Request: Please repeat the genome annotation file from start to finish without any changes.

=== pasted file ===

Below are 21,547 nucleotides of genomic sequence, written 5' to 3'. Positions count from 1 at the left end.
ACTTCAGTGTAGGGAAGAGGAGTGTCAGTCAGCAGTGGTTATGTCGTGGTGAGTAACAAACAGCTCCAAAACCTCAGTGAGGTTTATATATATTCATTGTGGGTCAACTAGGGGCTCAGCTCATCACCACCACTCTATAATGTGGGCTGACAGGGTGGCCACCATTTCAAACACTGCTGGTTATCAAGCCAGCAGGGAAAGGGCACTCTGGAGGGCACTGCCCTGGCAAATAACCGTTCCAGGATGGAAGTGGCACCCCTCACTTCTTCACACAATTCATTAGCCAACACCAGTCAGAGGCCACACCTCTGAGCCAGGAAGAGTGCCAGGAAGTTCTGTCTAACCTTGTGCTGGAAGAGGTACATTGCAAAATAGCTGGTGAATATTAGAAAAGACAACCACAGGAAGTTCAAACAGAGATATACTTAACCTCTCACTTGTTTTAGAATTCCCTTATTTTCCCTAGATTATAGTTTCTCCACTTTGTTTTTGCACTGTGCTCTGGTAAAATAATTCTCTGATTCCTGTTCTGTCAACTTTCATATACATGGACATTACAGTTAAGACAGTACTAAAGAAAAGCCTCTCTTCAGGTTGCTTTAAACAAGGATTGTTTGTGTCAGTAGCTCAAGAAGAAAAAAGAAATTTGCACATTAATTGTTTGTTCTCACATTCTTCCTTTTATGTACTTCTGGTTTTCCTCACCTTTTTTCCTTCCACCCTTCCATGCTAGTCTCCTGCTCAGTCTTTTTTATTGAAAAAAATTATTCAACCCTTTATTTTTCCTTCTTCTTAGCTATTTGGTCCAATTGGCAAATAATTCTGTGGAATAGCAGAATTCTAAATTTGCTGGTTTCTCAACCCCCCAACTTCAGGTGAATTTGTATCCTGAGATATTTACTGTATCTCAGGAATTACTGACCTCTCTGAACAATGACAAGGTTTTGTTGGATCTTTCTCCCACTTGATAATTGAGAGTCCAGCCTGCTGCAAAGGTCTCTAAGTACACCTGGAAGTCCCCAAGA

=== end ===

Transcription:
Below are 21,547 nucleotides of genomic sequence, written 5' to 3'. Positions count from 1 at the left end.
ACTTCAGTGTAGGGAAGAGGAGTGTCAGTCAGCAGTGGTTATGTCGTGGTGAGTAACAAACAGCTCCAAAACCTCAGTGAGGTTTATATATATTCATTGTGGGTCAACTAGGGGCTCAGCTCATCACCACCACTCTATAATGTGGGCTGACAGGGTGGCCACCATTTCAAACACTGCTGGTTATCAAGCCAGCAGGGAAAGGGCACTCTGGAGGGCACTGCCCTGGCAAATAACCGTTCCAGGATGGAAGTGGCACCCCTCACTTCTTCACACAATTCATTAGCCAACACCAGTCAGAGGCCACACCTCTGAGCCAGGAAGAGTGCCAGGAAGTTCTGTCTAACCTTGTGCTGGAAGAGGTACATTGCAAAATAGCTGGTGAATATTAGAAAAGACAACCACAGGAAGTTCAAACAGAGATATACTTAACCTCTCACTTGTTTTAGAATTCCCTTATTTTCCCTAGATTATAGTTTCTCCACTTTGTTTTTGCACTGTGCTCTGGTAAAATAATTCTCTGATTCCTGTTCTGTCAACTTTCATATACATGGACATTACAGTTAAGACAGTACTAAAGAAAAGCCTCTCTTCAGGTTGCTTTAAACAAGGATTGTTTGTGTCAGTAGCTCAAGAAGAAAAAAGAAATTTGCACATTAATTGTTTGTTCTCACATTCTTCCTTTTATGTACTTCTGGTTTTCCTCACCTTTTTTCCTTCCACCCTTCCATGCTAGTCTCCTGCTCAGTCTTTTTTATTGAAAAAAATTATTCAACCCTTTATTTTTCCTTCTTCTTAGCTATTTGGTCCAATTGGCAAATAATTCTGTGGAATAGCAGAATTCTAAATTTGCTGGTTTCTCAACCCCCCAACTTCAGGTGAATTTGTATCCTGAGATATTTACTGTATCTCAGGAATTACTGACCTCTCTGAACAATGACAAGGTTTTGTTGGATCTTTCTCCCACTTGATAATTGAGAGTCCAGCCTGCTGCAAAGGTCTCTAAGTACACCTGGAAGTCCCCAAGA